Lower urinary tract symptoms (LUTS) are a common problem in older men.
Standard treatment starts with watchful waiting and moves on to medication and surgery, depending on symptom severity.
Self-management interventions are recommended by the European and American Associations of Urology as the first step for men with uncomplicated LUTS.
They are widely used for LUTS in both primary and secondary care, but the efficacy of self-management had not been investigated until recently.
As well as the day-to-day management of their own care, the patients use problem-solving strategies to help control their symptoms (see box).
Self-management interventions have been shown to be effective for chronic diseases such as arthritis or diabetes.
Since LUTS is a chronic disease with both physical and social aspects, a self-management approach should be effective.
EVIDENCE IN LUTS
The first randomised controlled trial assessing self-management in LUTS has reported. In this study, men assigned to self-management attended a three-session, small-group self- management programme run by a nurse facilitator.
Treatment failure at three, six and 12 months was assessed. This was defined as an increase of three or more points on the international prostate symptom score, use of medication or surgery to control symptoms, or urinary retention.
At three months, treatment failure occurred in 10 per cent of the self-management group, compared with 42 per cent of the standard care group.
The benefits of self-management were seen early and sustained at 12 months.
The most commonly prescribed medical therapies for LUTS are alpha-blockers and 5-alpha-reductase inhibitors.
Anticholinergics are increasingly used since a significant cause of LUTS in men is the overactive bladder, whether as a primary event or secondary to benign prostatic hyperplasia (BPH).
Trials have shown that medical therapy is more effective than placebo in reducing LUTS, improving quality of life and increasing flow rates.
Also, 5-alpha-reductase inhibitors reduce prostate size and risk of urinary retention more than placebo.
Combination therapy works well and has been shown in large-scale studies to have benefits over mono-therapy. However, medication is not always effective, with up to a third of men experiencing no symptomatic improvement at all with alpha-blockers.
Many men with LUTS do not want to take medication, and in some the side-effects of treatment are worse than the original symptoms.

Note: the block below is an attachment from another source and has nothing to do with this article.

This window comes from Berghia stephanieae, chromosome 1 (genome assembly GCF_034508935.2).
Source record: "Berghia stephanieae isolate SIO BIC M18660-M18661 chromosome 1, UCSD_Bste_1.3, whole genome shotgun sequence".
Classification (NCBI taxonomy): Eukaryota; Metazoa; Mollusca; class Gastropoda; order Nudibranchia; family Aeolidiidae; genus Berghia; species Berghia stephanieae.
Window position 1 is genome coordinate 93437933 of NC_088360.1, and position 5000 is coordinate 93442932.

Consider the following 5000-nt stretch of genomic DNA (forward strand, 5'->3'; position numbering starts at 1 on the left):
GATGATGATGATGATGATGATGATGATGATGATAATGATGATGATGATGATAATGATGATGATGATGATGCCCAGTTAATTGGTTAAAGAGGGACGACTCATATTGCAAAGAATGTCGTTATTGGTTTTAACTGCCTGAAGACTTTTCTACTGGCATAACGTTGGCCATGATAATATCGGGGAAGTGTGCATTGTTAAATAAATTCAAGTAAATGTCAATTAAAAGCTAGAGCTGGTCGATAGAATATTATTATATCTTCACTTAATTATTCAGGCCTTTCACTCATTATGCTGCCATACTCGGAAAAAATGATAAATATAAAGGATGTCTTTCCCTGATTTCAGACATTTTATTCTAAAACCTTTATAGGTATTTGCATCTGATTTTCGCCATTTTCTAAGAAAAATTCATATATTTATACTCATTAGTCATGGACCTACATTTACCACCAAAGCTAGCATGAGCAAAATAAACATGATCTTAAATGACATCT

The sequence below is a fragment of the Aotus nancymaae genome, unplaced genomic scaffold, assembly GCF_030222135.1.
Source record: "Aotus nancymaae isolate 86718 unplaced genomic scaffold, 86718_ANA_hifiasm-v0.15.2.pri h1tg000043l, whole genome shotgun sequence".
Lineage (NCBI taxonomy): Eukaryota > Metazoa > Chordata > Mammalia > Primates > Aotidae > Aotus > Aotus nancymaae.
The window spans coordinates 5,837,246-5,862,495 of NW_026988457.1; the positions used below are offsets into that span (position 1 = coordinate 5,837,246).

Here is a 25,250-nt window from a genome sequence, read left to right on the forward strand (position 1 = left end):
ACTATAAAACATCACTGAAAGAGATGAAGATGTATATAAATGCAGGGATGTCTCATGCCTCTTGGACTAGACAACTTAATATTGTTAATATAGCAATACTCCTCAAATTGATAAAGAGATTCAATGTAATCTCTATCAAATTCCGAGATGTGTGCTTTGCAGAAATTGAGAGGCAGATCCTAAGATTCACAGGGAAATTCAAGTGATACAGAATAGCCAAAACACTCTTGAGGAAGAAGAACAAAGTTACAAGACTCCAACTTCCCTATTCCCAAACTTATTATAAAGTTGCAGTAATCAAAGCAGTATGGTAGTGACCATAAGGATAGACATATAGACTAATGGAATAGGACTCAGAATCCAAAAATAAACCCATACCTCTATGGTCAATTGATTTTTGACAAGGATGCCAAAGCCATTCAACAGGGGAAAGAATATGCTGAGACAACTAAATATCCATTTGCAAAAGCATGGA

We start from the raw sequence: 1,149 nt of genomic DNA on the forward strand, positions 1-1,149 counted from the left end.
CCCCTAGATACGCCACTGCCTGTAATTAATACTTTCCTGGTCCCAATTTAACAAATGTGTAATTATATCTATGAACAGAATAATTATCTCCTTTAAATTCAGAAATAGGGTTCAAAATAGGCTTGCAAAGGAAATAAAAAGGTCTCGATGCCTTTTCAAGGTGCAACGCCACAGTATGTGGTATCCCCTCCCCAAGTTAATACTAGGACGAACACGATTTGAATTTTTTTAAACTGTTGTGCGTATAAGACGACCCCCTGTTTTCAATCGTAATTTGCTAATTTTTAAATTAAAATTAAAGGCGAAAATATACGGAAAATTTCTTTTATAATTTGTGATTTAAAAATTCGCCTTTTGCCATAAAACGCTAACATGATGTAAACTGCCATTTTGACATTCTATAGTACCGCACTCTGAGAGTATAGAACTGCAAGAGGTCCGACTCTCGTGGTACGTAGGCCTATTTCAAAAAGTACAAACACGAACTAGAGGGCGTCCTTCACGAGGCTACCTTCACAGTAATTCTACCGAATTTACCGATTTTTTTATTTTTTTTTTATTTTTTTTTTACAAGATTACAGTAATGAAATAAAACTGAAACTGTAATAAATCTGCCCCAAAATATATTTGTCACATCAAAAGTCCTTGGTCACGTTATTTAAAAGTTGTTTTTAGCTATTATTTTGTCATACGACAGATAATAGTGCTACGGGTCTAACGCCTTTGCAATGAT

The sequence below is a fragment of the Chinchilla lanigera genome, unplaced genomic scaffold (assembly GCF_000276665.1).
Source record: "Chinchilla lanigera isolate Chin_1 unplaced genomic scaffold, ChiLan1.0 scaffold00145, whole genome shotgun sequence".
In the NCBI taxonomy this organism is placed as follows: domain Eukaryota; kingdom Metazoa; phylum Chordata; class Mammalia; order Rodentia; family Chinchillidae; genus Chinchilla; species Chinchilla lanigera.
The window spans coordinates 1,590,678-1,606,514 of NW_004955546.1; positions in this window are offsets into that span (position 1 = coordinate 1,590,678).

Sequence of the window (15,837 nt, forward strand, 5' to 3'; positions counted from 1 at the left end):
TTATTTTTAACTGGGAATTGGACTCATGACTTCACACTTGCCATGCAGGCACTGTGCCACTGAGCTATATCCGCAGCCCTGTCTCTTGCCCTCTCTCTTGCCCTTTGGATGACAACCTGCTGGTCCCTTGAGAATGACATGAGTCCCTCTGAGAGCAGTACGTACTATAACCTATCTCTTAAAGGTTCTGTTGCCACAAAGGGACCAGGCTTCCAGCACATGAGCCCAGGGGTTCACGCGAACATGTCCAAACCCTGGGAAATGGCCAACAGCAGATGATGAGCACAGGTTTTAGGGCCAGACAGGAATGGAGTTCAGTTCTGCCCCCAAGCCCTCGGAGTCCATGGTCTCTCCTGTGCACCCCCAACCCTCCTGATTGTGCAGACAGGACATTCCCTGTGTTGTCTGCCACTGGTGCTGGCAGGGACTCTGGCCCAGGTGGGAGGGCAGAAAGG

Patient compliance is also a problem. One study has shown that up to 26 per cent of patients prescribed either alpha-blockers or 5-alpha-reductase inhibitors discontinue prior to the next session.
Discontinuation rates can be as high as 64 per cent after three years.
Self-management is at least as effective as usual care for men with uncomplicated LUTS. Implementing a structured self-management programme for LUTS can improve patient outcomes and reduce the economic burden of LUTS treatment by replacing or augmenting the drug therapy.
ELEMENTS OF A LUTS SELF-MANAGEMENT
Education and reassurance
- Discuss causes of LUTS including normal prostate and bladder function.
- Discuss the natural history of BPH and LUTS, including possible future symptoms.
- Reassure that no evidence of a detectable prostate cancer has been found.
Fluid management advice
- Daily fluid intake of 1,500-2,000ml (minor adjustments made for climate and activity).
- Avoid inadequate or excessive intake on the basis of a frequency/volume chart.
- Restrict fluid intake when symptoms are most inconvenient.
- Evening fluid restriction for nocturia.
- Adjust timing of medication to improve symptoms, such as for long journeys.
- Substitute diuretics with suitable alternatives that have less urinary effect.
Caffeine and alcohol
- Patient should avoid caffeine.
- Substitute large- for small-volume alcoholic drinks, such as a pint of beer for a short.
Bladder re-training advice
- Advise double-voiding and urethral milking for men with post micturition dribble.
- Patients should increase minimum time between voids to three hours (daytime) or the minimum voided volume to 200-400ml (daytime) using mind exercises, perineal pressure or pelvic floor exercises.
- Suppress the urge to void for one minute, then five minutes, then 10 minutes, increasing on a weekly basis. Use frequency/volume charts to monitor progress.